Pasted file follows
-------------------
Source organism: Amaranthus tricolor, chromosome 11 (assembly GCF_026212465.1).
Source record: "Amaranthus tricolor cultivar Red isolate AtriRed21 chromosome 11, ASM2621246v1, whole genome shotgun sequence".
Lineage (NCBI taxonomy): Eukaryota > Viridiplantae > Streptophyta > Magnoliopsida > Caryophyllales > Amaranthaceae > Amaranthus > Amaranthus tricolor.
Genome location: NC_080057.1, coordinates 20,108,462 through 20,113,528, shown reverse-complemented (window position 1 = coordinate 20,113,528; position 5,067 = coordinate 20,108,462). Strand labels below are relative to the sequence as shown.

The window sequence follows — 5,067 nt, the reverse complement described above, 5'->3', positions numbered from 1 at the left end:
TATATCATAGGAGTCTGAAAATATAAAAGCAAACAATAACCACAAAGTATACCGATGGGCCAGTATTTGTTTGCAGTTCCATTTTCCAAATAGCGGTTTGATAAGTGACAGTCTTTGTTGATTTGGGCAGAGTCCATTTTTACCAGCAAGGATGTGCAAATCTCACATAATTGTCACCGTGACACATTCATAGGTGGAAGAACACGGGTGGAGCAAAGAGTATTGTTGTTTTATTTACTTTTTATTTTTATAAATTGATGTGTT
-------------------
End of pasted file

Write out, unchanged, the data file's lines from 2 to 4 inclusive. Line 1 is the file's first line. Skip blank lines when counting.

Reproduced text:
Source record: "Amaranthus tricolor cultivar Red isolate AtriRed21 chromosome 11, ASM2621246v1, whole genome shotgun sequence".
Lineage (NCBI taxonomy): Eukaryota > Viridiplantae > Streptophyta > Magnoliopsida > Caryophyllales > Amaranthaceae > Amaranthus > Amaranthus tricolor.
Genome location: NC_080057.1, coordinates 20,108,462 through 20,113,528, shown reverse-complemented (window position 1 = coordinate 20,113,528; position 5,067 = coordinate 20,108,462). Strand labels below are relative to the sequence as shown.